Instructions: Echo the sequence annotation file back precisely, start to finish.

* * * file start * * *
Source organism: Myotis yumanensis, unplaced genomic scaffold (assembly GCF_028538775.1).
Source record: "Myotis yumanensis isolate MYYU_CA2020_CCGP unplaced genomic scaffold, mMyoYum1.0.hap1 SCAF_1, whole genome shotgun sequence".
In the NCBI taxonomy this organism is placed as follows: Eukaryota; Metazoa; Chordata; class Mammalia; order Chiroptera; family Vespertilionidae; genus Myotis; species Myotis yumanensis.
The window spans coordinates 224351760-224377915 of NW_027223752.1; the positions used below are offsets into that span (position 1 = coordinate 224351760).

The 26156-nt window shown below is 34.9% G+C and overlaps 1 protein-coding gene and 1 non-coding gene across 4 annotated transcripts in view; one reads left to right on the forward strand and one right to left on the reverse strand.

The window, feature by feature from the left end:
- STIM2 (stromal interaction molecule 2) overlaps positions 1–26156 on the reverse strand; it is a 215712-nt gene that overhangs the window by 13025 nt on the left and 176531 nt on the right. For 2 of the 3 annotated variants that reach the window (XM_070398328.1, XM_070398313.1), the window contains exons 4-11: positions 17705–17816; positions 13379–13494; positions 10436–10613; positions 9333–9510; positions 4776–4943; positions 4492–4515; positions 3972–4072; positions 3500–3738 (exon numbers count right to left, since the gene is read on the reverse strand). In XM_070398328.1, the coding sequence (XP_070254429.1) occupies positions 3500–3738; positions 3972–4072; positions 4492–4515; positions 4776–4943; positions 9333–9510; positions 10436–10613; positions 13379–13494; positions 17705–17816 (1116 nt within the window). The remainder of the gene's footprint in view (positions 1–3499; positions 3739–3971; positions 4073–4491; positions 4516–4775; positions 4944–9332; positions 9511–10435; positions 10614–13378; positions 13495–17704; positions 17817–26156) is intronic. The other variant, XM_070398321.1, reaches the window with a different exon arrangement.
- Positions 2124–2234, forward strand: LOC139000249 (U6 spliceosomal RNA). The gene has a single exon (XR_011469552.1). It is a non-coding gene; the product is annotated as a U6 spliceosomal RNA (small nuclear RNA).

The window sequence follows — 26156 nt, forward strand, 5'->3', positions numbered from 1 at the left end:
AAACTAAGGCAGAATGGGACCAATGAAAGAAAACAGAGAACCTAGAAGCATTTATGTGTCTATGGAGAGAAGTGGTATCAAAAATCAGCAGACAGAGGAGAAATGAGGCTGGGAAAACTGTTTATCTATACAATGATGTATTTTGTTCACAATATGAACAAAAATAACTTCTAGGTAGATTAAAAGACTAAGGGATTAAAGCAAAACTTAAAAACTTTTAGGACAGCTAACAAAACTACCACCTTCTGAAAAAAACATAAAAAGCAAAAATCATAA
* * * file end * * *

Source organism: Myotis yumanensis, unplaced genomic scaffold (assembly GCF_028538775.1).
Source record: "Myotis yumanensis isolate MYYU_CA2020_CCGP unplaced genomic scaffold, mMyoYum1.0.hap1 SCAF_1, whole genome shotgun sequence".
In the NCBI taxonomy this organism is placed as follows: Eukaryota; Metazoa; Chordata; class Mammalia; order Chiroptera; family Vespertilionidae; genus Myotis; species Myotis yumanensis.
The window spans coordinates 224351760-224377915 of NW_027223752.1; the positions used below are offsets into that span (position 1 = coordinate 224351760).

The 26156-nt window shown below is 34.9% G+C and overlaps 1 protein-coding gene and 1 non-coding gene across 4 annotated transcripts in view; one reads left to right on the forward strand and one right to left on the reverse strand.

The window, feature by feature from the left end:
- STIM2 (stromal interaction molecule 2) overlaps positions 1–26156 on the reverse strand; it is a 215712-nt gene that overhangs the window by 13025 nt on the left and 176531 nt on the right. For 2 of the 3 annotated variants that reach the window (XM_070398328.1, XM_070398313.1), the window contains exons 4-11: positions 17705–17816; positions 13379–13494; positions 10436–10613; positions 9333–9510; positions 4776–4943; positions 4492–4515; positions 3972–4072; positions 3500–3738 (exon numbers count right to left, since the gene is read on the reverse strand). In XM_070398328.1, the coding sequence (XP_070254429.1) occupies positions 3500–3738; positions 3972–4072; positions 4492–4515; positions 4776–4943; positions 9333–9510; positions 10436–10613; positions 13379–13494; positions 17705–17816 (1116 nt within the window). The remainder of the gene's footprint in view (positions 1–3499; positions 3739–3971; positions 4073–4491; positions 4516–4775; positions 4944–9332; positions 9511–10435; positions 10614–13378; positions 13495–17704; positions 17817–26156) is intronic. The other variant, XM_070398321.1, reaches the window with a different exon arrangement.
- Positions 2124–2234, forward strand: LOC139000249 (U6 spliceosomal RNA). The gene has a single exon (XR_011469552.1). It is a non-coding gene; the product is annotated as a U6 spliceosomal RNA (small nuclear RNA).

The window sequence follows — 26156 nt, forward strand, 5'->3', positions numbered from 1 at the left end:
AAACTAAGGCAGAATGGGACCAATGAAAGAAAACAGAGAACCTAGAAGCATTTATGTGTCTATGGAGAGAAGTGGTATCAAAAATCAGCAGACAGAGGAGAAATGAGGCTGGGAAAACTGTTTATCTATACAATGATGTATTTTGTTCACAATATGAACAAAAATAACTTCTAGGTAGATTAAAAGACTAAGGGATTAAAGCAAAACTTAAAAACTTTTAGGACAGCTAACAAAACTACCACCTTCTGAAAAAAACATAAAAAGCAAAAATCATAA